Thursday, February 7, 2013

'Sores All Over His Legs'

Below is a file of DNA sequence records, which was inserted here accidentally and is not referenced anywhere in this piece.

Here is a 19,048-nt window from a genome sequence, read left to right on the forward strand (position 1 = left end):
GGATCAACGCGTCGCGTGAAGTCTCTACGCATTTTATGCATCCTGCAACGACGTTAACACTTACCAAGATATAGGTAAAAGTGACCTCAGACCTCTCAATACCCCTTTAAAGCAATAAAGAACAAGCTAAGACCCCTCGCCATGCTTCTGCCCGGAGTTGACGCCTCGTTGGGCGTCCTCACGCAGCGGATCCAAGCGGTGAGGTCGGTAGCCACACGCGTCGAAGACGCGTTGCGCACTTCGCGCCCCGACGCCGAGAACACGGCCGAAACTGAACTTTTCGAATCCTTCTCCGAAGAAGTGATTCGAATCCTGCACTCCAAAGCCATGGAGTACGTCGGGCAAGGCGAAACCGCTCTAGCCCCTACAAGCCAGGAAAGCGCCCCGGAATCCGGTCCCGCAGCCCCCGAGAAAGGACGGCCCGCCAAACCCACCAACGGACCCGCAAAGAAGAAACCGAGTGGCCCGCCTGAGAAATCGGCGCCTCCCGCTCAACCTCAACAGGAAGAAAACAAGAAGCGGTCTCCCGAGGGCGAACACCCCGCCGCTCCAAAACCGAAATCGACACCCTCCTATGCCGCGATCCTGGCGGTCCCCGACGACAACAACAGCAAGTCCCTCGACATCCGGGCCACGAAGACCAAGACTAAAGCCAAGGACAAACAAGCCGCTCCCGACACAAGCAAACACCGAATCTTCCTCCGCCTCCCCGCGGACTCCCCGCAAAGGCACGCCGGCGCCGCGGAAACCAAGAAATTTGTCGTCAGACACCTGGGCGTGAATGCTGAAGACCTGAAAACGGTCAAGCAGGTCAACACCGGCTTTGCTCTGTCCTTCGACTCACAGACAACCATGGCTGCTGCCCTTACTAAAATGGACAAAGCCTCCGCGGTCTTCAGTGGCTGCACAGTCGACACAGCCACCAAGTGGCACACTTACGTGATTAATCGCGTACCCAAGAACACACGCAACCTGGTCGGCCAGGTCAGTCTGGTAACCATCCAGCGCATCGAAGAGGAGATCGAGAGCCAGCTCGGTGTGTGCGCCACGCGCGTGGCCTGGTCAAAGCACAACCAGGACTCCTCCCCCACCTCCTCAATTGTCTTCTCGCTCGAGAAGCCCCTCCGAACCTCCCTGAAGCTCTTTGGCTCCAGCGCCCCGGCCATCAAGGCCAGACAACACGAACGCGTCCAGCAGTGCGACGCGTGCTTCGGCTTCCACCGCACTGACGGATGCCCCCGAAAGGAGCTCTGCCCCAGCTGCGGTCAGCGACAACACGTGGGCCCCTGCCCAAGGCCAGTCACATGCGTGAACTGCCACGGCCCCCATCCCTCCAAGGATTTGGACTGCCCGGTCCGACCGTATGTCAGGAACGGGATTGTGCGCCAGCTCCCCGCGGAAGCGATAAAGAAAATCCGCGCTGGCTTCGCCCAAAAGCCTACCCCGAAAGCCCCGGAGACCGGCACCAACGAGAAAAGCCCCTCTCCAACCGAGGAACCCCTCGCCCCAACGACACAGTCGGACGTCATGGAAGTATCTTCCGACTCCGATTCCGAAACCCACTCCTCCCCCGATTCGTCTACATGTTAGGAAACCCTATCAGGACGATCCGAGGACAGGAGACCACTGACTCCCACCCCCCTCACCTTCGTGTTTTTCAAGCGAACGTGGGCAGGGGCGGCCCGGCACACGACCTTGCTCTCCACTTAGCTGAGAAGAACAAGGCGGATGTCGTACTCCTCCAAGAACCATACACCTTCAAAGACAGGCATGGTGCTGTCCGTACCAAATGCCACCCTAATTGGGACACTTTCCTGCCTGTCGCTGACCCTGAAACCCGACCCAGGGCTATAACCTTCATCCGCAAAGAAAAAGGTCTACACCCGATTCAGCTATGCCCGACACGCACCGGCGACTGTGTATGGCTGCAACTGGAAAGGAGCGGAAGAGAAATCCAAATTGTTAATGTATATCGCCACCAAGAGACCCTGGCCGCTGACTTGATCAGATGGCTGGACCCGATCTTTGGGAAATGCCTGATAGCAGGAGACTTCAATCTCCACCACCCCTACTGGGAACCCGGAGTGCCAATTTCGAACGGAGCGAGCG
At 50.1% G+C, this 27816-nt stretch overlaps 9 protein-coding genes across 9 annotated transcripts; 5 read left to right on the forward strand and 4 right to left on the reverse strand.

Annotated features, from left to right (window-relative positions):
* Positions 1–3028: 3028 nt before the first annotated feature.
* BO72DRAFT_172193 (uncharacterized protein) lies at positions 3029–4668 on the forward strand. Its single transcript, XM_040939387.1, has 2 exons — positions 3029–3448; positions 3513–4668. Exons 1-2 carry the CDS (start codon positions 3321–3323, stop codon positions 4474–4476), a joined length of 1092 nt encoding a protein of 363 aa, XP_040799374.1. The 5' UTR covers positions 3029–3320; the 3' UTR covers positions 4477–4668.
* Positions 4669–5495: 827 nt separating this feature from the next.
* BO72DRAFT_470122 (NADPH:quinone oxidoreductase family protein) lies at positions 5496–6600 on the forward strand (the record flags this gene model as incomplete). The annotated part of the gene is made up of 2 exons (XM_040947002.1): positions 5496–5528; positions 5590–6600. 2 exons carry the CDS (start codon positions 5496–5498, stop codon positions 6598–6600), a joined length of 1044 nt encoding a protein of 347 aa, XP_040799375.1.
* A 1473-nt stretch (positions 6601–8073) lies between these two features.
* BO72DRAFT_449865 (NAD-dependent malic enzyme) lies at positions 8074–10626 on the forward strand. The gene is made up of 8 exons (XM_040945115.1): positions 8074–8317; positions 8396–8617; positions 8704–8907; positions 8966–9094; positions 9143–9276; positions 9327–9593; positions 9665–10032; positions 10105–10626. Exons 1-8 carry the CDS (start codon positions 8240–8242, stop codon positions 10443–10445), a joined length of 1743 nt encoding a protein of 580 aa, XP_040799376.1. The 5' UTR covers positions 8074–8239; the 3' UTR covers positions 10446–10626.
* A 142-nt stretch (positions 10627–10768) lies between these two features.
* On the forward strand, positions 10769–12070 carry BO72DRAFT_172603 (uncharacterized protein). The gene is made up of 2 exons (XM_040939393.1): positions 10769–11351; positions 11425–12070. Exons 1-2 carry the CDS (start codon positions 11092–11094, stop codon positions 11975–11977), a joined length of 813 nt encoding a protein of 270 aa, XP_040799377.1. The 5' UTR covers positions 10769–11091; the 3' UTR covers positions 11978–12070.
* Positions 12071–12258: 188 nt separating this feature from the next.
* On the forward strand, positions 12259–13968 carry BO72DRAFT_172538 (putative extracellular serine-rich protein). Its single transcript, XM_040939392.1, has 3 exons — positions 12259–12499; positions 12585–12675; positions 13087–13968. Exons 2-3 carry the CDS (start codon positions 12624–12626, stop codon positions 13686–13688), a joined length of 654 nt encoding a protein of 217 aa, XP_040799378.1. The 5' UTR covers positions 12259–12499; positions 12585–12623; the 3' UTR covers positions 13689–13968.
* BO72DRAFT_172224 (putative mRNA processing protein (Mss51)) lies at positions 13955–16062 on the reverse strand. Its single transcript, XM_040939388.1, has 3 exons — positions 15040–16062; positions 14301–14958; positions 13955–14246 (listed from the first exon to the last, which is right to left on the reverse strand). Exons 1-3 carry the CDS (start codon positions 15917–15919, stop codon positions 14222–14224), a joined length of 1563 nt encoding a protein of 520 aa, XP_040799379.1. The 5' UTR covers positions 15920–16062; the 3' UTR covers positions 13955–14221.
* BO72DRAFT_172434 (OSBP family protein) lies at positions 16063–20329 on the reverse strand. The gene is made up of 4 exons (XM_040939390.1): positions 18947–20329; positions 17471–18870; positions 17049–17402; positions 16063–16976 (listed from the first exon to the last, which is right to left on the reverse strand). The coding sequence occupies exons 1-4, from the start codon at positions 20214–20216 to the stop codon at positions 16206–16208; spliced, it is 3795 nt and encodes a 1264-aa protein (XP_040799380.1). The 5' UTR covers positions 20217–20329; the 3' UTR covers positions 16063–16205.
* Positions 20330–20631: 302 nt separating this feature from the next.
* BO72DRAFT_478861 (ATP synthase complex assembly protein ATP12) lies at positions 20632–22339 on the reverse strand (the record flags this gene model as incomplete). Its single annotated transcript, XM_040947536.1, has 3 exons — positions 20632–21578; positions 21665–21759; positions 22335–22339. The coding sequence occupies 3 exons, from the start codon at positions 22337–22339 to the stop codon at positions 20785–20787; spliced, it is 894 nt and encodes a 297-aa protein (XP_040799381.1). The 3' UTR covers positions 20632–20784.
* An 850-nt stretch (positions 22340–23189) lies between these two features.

"Uncle Virgil Latham fought in World War I. He was gassed, and he got trench sores, and his feet and legs never did heal up right. He had them bandaged and had sores all over his legs. Uncle Virgil was in the Veteran’s Hospital more than he was at home. He would come out there and get out there on that farm and he’d try to plow. He had a pair of young mules and -- boy, I’m telling you -- they were big ol' mules! About 1,200 or 1,300 pound mules. There wasn’t nothing those mules wouldn't move. He bought himself a riding turning plow, where you could just go around and around and around with them and turn around when you got around to those bogs. He’d just ride all day, all he had to do was sit up there and hold the lines. Of course he could do that. But if you got out and started walking in that plowed ground, why those feet and legs they would just feel solid sore. It was what he called trench sores, or something like that. It was caused from standing in the mud as a soldier. That’s what caused it. And he also was deaf. He had problems with his lungs. In fact his lungs are what killed him. He’s buried in Cedartown, on the hill just above where the Central of Georgia railroad yards are. Just back west of there. That cemetery on your right, going from the Central of Georgia railroad through town, it’s there on your right." -- T.J. Latham

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